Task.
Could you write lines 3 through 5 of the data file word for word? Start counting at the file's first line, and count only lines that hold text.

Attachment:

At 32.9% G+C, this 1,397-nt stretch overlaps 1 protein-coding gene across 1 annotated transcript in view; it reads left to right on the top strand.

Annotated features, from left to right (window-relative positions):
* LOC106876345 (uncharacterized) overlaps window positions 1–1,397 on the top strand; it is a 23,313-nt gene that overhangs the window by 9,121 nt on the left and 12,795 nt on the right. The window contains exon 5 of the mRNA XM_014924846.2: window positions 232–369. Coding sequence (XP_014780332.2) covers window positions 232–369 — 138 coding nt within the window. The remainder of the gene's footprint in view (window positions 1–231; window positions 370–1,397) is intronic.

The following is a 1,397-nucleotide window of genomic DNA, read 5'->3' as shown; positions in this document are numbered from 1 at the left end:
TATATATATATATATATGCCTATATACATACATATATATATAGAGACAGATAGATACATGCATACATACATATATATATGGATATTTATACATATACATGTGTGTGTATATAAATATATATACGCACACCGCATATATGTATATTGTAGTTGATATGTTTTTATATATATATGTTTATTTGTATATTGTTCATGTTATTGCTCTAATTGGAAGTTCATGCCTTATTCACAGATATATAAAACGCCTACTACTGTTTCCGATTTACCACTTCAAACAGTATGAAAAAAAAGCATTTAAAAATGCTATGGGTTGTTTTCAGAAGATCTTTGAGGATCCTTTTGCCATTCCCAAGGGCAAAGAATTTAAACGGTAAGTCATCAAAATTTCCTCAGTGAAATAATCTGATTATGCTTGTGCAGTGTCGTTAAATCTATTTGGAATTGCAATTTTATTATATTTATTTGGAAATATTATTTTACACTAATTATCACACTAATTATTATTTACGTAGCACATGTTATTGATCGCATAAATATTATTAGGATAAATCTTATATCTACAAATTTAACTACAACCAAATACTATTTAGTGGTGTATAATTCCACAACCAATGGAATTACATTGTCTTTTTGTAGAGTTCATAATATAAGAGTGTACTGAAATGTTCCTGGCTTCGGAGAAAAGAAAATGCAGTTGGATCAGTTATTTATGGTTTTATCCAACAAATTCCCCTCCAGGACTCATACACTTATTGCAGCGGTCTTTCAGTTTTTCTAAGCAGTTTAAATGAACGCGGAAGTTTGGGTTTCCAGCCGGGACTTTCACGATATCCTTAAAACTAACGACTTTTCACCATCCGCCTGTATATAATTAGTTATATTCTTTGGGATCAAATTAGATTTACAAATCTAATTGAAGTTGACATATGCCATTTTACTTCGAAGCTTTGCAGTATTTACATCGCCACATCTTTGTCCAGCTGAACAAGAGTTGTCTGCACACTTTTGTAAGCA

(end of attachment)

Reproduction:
* LOC106876345 (uncharacterized) overlaps window positions 1–1,397 on the top strand; it is a 23,313-nt gene that overhangs the window by 9,121 nt on the left and 12,795 nt on the right. The window contains exon 5 of the mRNA XM_014924846.2: window positions 232–369. Coding sequence (XP_014780332.2) covers window positions 232–369 — 138 coding nt within the window. The remainder of the gene's footprint in view (window positions 1–231; window positions 370–1,397) is intronic.

The following is a 1,397-nucleotide window of genomic DNA, read 5'->3' as shown; positions in this document are numbered from 1 at the left end:
TATATATATATATATATGCCTATATACATACATATATATATAGAGACAGATAGATACATGCATACATACATATATATATGGATATTTATACATATACATGTGTGTGTATATAAATATATATACGCACACCGCATATATGTATATTGTAGTTGATATGTTTTTATATATATATGTTTATTTGTATATTGTTCATGTTATTGCTCTAATTGGAAGTTCATGCCTTATTCACAGATATATAAAACGCCTACTACTGTTTCCGATTTACCACTTCAAACAGTATGAAAAAAAAGCATTTAAAAATGCTATGGGTTGTTTTCAGAAGATCTTTGAGGATCCTTTTGCCATTCCCAAGGGCAAAGAATTTAAACGGTAAGTCATCAAAATTTCCTCAGTGAAATAATCTGATTATGCTTGTGCAGTGTCGTTAAATCTATTTGGAATTGCAATTTTATTATATTTATTTGGAAATATTATTTTACACTAATTATCACACTAATTATTATTTACGTAGCACATGTTATTGATCGCATAAATATTATTAGGATAAATCTTATATCTACAAATTTAACTACAACCAAATACTATTTAGTGGTGTATAATTCCACAACCAATGGAATTACATTGTCTTTTTGTAGAGTTCATAATATAAGAGTGTACTGAAATGTTCCTGGCTTCGGAGAAAAGAAAATGCAGTTGGATCAGTTATTTATGGTTTTATCCAACAAATTCCCCTCCAGGACTCATACACTTATTGCAGCGGTCTTTCAGTTTTTCTAAGCAGTTTAAATGAACGCGGAAGTTTGGGTTTCCAGCCGGGACTTTCACGATATCCTTAAAACTAACGACTTTTCACCATCCGCCTGTATATAATTAGTTATATTCTTTGGGATCAAATTAGATTTACAAATCTAATTGAAGTTGACATATGCCATTTTACTTCGAAGCTTTGCAGTATTTACATCGCCACATCTTTGTCCAGCTGAACAAGAGTTGTCTGCACACTTTTGTAAGCA